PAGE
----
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Michael Hash files lawsuit for wrongful murder conviction
BY DONNIE JOHNSTON
Michael Wayne Hash, the Culpeper man whose murder conviction was set aside last February, has filed a civil suit against five law-enforcement officials and a jailhouse snitch who he alleges conspired to wrongfully send him to prison for killing 74-year-old Thelma Scroggins.
The suit, filed in federal district court Dec. 28, names as defendants former Culpeper County Commonwealth’s Attorney Gary Close; three Culpeper Sheriff’s Office investigators on the case, Scott Jenkins, James Mack and Bruce Cave; chief jailer Mary Peters Dwyer and convicted drug conspirator Paul Carter.
Hash’s suit, filed through his Richmond attorney, Matthew Bosher, does not seek a specific dollar amount of damages, but asks that compensatory and punitive damages be awarded “in such amounts as the Court and jury find fair and reasonably supported by the evidence and that will deter such conduct by defendants in the future.”
The suit also seeks all legal costs incurred by Hash.
The eight-count suit alleges false arrest against Jenkins (now Culpeper’s sheriff), Mack (still an investigator) and Cave (who is retired); suppression of evidence and fabrication of evidence by Jenkins and Mack; and fabrication of evidence by Close, who resigned 12 days after Hash’s conviction was set aside.
It also alleges that all five defendants conspired to violate Hash’s constitutional rights; violation of due process by Close, Jenkins and Mack; and malicious prosecution and false imprisonment by Close, Jenkins, Mack and Cave.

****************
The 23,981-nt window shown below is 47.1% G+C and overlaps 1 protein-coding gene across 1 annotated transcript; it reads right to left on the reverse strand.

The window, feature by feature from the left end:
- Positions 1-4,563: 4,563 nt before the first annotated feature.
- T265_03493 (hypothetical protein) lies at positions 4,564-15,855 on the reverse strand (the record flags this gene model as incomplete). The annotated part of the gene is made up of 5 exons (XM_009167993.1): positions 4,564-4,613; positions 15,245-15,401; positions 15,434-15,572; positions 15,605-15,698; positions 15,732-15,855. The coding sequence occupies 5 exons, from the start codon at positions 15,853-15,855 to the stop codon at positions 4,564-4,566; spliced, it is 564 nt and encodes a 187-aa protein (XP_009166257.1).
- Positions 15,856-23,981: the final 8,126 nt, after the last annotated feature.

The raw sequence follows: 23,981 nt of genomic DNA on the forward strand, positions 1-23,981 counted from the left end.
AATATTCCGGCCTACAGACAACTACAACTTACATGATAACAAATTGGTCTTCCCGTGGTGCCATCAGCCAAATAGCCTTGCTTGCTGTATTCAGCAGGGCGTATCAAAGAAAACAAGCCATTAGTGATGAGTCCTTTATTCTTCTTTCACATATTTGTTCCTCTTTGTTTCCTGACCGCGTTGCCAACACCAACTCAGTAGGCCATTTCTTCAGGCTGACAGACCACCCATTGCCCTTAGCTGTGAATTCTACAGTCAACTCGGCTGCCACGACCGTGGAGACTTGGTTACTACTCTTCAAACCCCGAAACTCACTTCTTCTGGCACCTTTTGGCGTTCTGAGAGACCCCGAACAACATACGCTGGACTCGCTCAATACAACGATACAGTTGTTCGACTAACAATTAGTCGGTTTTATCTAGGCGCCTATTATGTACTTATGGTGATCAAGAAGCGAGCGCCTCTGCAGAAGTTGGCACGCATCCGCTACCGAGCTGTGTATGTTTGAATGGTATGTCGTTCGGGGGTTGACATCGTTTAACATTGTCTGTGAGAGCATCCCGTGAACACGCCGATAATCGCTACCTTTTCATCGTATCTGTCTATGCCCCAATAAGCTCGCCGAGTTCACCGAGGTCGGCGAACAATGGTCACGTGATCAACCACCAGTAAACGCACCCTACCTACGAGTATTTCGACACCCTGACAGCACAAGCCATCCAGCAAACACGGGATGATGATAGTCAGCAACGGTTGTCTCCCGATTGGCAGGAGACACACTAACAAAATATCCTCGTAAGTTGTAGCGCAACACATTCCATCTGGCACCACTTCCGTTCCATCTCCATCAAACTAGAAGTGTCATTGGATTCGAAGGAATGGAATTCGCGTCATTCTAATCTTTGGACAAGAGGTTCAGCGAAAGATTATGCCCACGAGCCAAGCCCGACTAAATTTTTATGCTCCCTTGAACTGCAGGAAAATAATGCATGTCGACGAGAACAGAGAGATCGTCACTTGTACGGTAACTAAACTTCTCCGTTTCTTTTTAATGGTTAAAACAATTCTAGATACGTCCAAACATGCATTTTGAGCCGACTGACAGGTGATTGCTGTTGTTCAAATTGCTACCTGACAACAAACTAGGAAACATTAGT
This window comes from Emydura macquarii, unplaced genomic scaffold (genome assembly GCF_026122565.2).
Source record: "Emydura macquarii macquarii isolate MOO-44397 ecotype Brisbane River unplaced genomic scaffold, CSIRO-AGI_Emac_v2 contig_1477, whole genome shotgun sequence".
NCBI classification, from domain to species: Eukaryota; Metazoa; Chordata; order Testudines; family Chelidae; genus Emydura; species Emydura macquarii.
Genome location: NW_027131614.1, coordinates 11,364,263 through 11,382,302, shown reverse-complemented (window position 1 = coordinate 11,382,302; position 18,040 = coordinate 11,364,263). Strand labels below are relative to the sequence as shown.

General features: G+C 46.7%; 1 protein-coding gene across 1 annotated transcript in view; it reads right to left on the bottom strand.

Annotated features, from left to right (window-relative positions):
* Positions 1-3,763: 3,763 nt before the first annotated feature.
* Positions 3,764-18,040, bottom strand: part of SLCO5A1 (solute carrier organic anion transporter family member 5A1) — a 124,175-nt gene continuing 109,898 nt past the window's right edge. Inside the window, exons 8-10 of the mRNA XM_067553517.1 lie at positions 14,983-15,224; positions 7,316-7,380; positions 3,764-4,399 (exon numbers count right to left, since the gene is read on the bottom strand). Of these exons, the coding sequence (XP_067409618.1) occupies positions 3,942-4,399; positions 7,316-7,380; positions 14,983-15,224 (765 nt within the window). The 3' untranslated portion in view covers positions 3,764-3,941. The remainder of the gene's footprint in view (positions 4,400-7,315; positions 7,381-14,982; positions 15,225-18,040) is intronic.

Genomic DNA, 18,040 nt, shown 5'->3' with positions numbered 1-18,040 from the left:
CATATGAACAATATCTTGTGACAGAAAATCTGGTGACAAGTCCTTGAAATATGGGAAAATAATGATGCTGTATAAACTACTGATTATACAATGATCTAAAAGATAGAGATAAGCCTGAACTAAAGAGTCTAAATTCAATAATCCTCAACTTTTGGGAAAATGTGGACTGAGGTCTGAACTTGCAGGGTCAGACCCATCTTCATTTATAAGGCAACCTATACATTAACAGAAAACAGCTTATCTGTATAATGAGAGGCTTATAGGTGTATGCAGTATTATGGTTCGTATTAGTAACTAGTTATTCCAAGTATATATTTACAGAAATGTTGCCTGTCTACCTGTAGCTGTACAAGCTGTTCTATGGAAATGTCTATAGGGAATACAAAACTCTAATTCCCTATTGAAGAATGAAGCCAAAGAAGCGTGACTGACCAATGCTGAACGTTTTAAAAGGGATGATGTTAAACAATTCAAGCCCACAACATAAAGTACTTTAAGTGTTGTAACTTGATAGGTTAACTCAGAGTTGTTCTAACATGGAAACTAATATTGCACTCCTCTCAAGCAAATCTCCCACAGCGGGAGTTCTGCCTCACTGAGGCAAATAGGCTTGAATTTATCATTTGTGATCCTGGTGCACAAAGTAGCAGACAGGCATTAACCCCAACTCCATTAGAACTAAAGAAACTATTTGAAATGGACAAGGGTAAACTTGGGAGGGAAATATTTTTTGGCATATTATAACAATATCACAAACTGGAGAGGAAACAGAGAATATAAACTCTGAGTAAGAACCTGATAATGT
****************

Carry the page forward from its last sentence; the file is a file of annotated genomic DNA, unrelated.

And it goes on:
Scroggins, who lived alone at Lignum, was found shot to death in her home on July 14, 1996. Her murder went unsolved for almost four years.
Then, when new Sheriff Lee Hart took office in 2000, renewed emphasis was put on solving the case and Jenkins and Mack were put in charge of the investigation.
In May of that year, three teenagers—Jason Kloby, Eric Weakley and Hash—were charged with the crime. A jury found Kloby not guilty, but Hash was convicted and sentenced to life in prison.
Weakley, who testified against the other two teens, received 15 years in a plea deal and is now free.
Crucial to Hash’s conviction was the testimony of Carter, who befriended Hash when Hash was transferred from Culpeper to the Albemarle–Charlottesville Regional Jail.
The suit alleges that Culpeper officials fed Carter information about the Scroggins case, which Carter used in his testimony at Hash’s trial.
It further alleges that while Close and Jenkins assured the court that they had not agreed to commute Carter’s sentence in exchange for his testimony, he was set free months after the Hash trial.
After almost 12 years in prison, Hash was released last February on a habeas corpus ruling by federal Judge James C. Turk, who was highly critical of Culpeper’s legal system in his opinion.
Hash’s suit alleges that Close, Jenkins and Mack “all sought to cover their tracks with respect to their intentional deprivation of Hash’s constitutional rights.”
A special prosecutor appointed after Turk’s opinion found no evidence to try Hash again. The Scroggins case is once again open.
Hart, who Jenkins and Close have claimed pushed the Hash case, is not named in the lawsuit.
Hash, now 33 and living in Albemarle County, is asking for a jury trial.